These griddle cakes are simple to put together and quick to cook. They have a great crispy outside and chewy cornmeal center. They’re good hot off the grill with butter and syrup, and they’re also good for savory toppings such as a tomato salad.
I made these cakes with sliced flatiron steak, shredded basil, garden-fresh sliced tomatoes, and buttermilk ranch drizzled over top. They were delicious and a great accompaniment to any good protein. I did need to add more water, as suggested; I got it to the consistency of wet sand, which seemed to work well. I used a cookie scoop to portion out the cakes in the pan and then flattened them out so they could crisp and cook thoroughly. Keep your oil at the ready. I definitely needed more than 1/4 cup, but that was a good starting point. Very laid-back and simple food, definitely Southern style.
Since I’m always looking for unique ways to use cornmeal, I found this recipe enticing. The preparation could not be easier. All of the ingredients were readily available in my pantry, so I was off and running. While the batter came together simply, it did require about ½ cup more water. Since I was cooking at a high elevation, I poured the entire ¼ cup oil into the pan to begin the frying process. After each batch, I did need to add a bit more oil (I kept the oil level at about ¼ inch depth). Each side crisped up to a nice golden brown. As I prepared to serve them, I realized I had never eaten a corn cake before and was in the dark on how to plate them. I had some leftover lavender honey sauce from another recipe and used that to top the corn cakes. They were delicious — crispy on the outside, light like a corn muffin on the inside.
This is not a recipe that you just make and eat by itself. If you do, it really is not that great. It’s a bit bland and slightly dry. However, used as a base for some stew, chili, or barbecue, it’s wonderful. I used it as a base for some poached eggs and homemade Canadian bacon. It really was outstanding and soaked up that yolk like a champ. It’s very simple to make with minimal effort and ingredients. I would make it again and maybe add some chipotle Hollandaise to really round out the eggs Benedict motif. Note: I did at first “slick” my cast iron pan, and the cakes worked out ok. However, for the second batch I used more oil — closer to two or three tablespoons — and the cakes were much better, with slightly crispy edges. The recipe made eight cakes for me.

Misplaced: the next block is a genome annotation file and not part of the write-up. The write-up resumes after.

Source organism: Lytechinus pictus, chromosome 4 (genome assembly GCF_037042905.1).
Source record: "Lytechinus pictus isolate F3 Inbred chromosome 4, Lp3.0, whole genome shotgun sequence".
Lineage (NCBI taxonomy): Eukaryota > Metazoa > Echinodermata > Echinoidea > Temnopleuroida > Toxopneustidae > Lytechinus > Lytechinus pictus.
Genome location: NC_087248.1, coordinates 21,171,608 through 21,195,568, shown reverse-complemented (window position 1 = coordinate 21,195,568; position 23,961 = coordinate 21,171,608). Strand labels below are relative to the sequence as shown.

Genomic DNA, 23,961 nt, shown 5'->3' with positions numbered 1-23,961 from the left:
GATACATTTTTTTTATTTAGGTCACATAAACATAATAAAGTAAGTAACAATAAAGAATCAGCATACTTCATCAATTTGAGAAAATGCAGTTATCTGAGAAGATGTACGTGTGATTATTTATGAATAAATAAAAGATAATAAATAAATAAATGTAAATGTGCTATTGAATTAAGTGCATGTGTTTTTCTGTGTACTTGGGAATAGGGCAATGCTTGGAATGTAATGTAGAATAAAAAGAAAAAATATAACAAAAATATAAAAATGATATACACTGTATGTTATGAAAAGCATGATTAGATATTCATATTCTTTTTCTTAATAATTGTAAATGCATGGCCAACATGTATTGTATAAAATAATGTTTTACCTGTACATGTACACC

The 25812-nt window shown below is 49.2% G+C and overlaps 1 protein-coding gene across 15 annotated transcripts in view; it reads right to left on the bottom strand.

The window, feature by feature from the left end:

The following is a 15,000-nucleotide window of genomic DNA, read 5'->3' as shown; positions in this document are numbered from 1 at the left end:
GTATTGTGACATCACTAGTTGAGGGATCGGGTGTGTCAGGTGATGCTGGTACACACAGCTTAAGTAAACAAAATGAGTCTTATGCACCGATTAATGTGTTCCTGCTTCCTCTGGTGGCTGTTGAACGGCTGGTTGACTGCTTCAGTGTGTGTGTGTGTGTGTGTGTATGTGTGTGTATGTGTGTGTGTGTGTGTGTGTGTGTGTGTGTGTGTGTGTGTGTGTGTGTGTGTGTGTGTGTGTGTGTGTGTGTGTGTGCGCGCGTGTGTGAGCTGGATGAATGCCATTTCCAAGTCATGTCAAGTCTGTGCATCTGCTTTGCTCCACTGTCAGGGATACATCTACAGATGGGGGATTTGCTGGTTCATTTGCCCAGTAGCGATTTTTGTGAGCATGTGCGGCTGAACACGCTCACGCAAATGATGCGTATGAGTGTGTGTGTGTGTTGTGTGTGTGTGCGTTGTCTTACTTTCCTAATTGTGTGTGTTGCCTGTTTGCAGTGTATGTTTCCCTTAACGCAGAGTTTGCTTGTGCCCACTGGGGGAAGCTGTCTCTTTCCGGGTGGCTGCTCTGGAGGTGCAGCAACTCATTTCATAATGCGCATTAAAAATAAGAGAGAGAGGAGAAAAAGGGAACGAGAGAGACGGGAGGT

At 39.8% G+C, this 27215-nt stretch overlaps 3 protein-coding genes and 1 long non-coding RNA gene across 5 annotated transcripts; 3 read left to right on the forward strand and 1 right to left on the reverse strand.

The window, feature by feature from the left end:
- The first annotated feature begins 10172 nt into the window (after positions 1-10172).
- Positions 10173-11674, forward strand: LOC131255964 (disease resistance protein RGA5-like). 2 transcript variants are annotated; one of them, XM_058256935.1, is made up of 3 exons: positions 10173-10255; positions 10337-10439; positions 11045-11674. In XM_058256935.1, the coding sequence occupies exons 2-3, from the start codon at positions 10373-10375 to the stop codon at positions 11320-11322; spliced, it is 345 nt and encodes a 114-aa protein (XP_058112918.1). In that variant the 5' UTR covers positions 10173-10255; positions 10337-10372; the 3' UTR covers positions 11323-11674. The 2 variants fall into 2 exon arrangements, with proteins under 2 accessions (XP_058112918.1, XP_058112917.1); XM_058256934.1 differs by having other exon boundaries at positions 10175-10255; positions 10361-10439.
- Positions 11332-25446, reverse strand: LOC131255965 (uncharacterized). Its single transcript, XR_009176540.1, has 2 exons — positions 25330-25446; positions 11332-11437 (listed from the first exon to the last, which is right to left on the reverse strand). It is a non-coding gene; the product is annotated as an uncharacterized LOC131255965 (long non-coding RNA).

I was pleasantly surprised at how much I liked the finished product of this recipe. I had never made anything like this before and didn’t know what to expect. What can I say — delicious! Loved the corn flavor and the crunch from the cornmeal. I used a coarse cornmeal, and my co-eater thought it might be better with a finer grind. Also found that the cakes made last were a little less crunchy than the first batch. This recipe made 10 cakes for me. Tried it with maple syrup, strawberry preserves, and also honey and butter. Loved them all! So quick to make, I’ll certainly make these again!